DeVoss and Porter carve out Napster…

So, for our class WEC, we are reading a very interesting article by DeVoss and Porter that states much of the obvious.
I’m sure we will have a class discussion, but wanted to pose this scenario: (This has happened to me…) Is it wrong to go to a library, legally check out a free book, read it and really enjoy it, tell a friend, who doesn’t have a library card, so they borrow your copy and read it before its due?
What about CD’s- how many times have you borrowed(and copied) a friend’s CD that you liked instead of purchasing it.
It’s all about the dollar, folks. That’s why the record labels care.


The Casualities of Mandated State Testing

So…Here it is- the week many NJ middle schools have been dreading- NJ ASK– aka the New Jersey assessment of skills and knowledge! What a whirlwind of testing- two days of Language Arts, one long day of math, and a day of science…Why there’s no history on this test is anyone’s guess..

My complaints:

1. Butt hurts from sitting so much

2. Boring for proctor

3. No bathroom break unless you get lucky

4. Arms tired form carrying heavy bin of test booklets, etc. to and from main office each day (and we are only on day two, folks!)

5. Tired of student complaints regarding the test, and the “down” time we have afterward

6. What exactly is this test measuring anyway??

Okay, enough complaining – for now:-)

But I will end on this note: when will these tests be exclusively on a computer?

i want the wii???

never thought i’d be writing that, but it is true. my husband, always a huge gamer (has the newest xbox, playstation- both with mod chips– just so you know the depth of his addiction here) ive always been the “foil” to his gaming stuff-dont get me wrong, i can play a mean round of tekken (love mr. yoshimitsu) but i thought we had enough games in the house..until i read ths article about the new wii game, called fit.


Johnson-Eilola’s book, Datacloud: Toward a New Theory of Online Work

Okay, so for grad. class I’m again reading. This time is is Datacloud- and found the book to be…okay.

He discusses the problems users encounter with many different interfaces. In addition to this, the idea of the community in the role of technological understanding occurs. He discusses the role of IM” ing especially in the workplace, and how users are ultimately never away from the technology- it is always creeping in the background.


something struck me while reading this- i actually agree with much of what is

A new kind of class.

This week’s writing for electronic communities grad. class was the most interesting yet. as always, we were to discuss the reading assigned the previous week. instead of verbally talking about it, we logged onto a laptop and were assigned to a chat room, in which we would tackle the questions in an anonymous voice.

i found this to be a breath of fresh air. we have some very intelligent, very vocal students in class. because of this, i often want to speak up, but hesitate, and ultimately end up listening. at times our professor even seems to clam(mostly be choice, i think) up and the dominant voices run the show. fine, but, I hope when it comes to grading, he takes into account some of what i said while in the chat room. i’ve done the reading, and had ample things to say. i found a forum in which to do it! as a teacher i’ve learned not to rely on one format in class discussions because someone is always left out…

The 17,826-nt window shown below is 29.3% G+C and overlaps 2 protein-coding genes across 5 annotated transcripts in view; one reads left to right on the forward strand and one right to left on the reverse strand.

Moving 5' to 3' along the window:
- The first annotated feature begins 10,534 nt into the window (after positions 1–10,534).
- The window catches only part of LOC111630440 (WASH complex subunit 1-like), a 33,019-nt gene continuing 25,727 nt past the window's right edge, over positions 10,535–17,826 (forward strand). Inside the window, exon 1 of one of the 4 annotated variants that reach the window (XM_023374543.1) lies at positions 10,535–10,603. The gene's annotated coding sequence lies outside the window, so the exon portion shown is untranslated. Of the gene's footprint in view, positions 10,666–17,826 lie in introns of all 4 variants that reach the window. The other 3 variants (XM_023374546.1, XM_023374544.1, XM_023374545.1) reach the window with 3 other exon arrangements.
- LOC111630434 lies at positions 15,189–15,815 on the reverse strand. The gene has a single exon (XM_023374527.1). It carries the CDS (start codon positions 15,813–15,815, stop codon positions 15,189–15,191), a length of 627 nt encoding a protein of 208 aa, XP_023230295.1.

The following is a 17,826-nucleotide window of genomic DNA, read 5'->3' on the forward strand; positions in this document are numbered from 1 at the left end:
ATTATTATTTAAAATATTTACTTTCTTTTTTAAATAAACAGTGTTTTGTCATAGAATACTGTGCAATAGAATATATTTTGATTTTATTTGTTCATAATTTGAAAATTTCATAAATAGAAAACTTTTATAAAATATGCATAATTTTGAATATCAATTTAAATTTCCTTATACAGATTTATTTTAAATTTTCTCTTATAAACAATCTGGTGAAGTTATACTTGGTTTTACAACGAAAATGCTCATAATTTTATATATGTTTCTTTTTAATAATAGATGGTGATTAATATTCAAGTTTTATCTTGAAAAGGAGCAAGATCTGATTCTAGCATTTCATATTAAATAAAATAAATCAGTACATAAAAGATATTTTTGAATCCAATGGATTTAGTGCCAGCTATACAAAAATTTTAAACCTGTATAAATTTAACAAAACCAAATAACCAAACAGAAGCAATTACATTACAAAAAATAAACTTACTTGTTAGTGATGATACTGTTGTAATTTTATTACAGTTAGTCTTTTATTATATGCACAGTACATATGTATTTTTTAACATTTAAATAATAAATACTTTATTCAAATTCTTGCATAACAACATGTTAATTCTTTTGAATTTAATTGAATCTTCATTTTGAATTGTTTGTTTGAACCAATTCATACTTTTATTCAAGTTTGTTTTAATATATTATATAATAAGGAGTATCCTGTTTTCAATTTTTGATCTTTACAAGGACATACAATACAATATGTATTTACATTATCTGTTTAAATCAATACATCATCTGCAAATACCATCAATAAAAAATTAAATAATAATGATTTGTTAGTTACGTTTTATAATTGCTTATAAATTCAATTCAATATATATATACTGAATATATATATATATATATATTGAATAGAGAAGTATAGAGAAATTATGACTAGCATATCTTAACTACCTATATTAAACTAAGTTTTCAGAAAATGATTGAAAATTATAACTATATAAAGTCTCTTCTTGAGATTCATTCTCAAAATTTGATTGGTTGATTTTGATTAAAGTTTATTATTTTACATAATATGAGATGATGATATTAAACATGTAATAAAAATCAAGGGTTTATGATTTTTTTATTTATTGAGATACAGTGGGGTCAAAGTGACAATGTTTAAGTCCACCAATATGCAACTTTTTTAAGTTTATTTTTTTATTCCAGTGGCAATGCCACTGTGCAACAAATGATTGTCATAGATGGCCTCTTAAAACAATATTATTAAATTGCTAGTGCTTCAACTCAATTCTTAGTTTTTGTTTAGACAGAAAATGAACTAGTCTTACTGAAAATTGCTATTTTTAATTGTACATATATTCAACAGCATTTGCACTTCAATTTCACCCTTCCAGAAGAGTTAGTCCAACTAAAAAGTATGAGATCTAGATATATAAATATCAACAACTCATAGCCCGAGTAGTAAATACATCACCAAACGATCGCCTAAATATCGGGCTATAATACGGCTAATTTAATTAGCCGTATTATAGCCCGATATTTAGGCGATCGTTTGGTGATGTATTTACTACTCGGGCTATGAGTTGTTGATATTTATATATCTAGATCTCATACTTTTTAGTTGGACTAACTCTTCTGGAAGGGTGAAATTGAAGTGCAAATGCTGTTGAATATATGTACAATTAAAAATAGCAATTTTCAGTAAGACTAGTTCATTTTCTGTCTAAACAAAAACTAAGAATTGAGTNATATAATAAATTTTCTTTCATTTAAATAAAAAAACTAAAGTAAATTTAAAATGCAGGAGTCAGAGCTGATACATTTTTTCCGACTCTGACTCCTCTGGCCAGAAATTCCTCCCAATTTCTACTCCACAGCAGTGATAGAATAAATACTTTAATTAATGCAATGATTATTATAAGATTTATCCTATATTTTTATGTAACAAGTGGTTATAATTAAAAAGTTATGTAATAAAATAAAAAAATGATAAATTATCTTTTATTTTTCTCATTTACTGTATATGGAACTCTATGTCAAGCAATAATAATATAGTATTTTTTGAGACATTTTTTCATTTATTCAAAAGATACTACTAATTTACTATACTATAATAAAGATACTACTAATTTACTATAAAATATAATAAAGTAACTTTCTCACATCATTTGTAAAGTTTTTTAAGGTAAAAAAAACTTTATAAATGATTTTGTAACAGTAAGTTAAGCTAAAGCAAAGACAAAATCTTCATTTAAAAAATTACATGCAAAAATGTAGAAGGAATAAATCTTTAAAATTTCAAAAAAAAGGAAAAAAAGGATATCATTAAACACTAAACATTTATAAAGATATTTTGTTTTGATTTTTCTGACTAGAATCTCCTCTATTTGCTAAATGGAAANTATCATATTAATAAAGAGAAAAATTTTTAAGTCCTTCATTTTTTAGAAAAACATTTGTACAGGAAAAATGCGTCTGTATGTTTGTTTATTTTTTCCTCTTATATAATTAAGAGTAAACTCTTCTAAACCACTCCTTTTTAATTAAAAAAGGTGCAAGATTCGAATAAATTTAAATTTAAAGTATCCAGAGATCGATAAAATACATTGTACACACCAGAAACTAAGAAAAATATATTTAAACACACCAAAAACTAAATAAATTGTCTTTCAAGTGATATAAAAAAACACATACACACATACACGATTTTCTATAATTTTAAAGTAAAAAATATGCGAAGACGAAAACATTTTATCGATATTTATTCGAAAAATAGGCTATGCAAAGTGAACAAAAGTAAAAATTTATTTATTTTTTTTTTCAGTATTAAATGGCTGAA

i liked the fact that we also were asked to make connections and reflect on what we have read this semester. i found the idea of learning communities to be huge. technology is an interface that has effectively further separated humanity; people are alone with their own form of technology. that being said, this class showed me some ways in which those barriers can be crossed via somewhat interesting reading. lonelygirl15 and wenger’s communities of practice are two pieces i’ve enjoyed immensely, and fit into this area.

i’ve once again been reminded of the value of silence. i leaned alot sitting there, alone with my anonymous thoughts and typing away in class…

World’s Rarest Gorillas Gain New Refuge

For those of you who missed this…good things happening a world away!

Dan Morrison
for National Geographic News

April 22, 2008

The rarest gorillas in the world are being protected in a new sanctuary nestled in the mountains of Cameroon, the government announced recently.

A community of 20 Cross River gorillas now live in the Kagwene Gorilla Sanctuary, the first exclusively dedicated to this subspecies of western lowland gorilla.

 The apes are listed as critically endangered by the World Conservation Union: As few as 250 to 300 survive.

The animals are scattered over 11 mountain and forest sites in Cameroon and Nigeria, driven to the verge of extinction by hunting and loss of habitat.

Cameroonian Prime Minister Ephraim Inoni announced the Kagwene sanctuary in a decree on April 3.


Excuse me if I smell tonight…

nah, actually I’m going to grab a shower because our 8th graders (and teachers) took a tour of the CCMUA…What an experience! It really was quite interesting to see what exactly happens after you flush. Well, to sum it up- the soiled water travels through our sewers etc. and makes it way (with some helpful force) to the treatment plant in Camden. Once there, bacterium does its work to eat up some of the bad composite, all the while gravity also helps certain sediment to settle…Next, water is moved throughout a series of chambers, most of which are  outdoors- swishing and moving about, again more bacteria taking aim at the stuff left in the water. I believe some chemicals are also added ( bleach) and then the water is returned to the Delaware River.


It was quite smelly,  but, in my opinion totally worth it.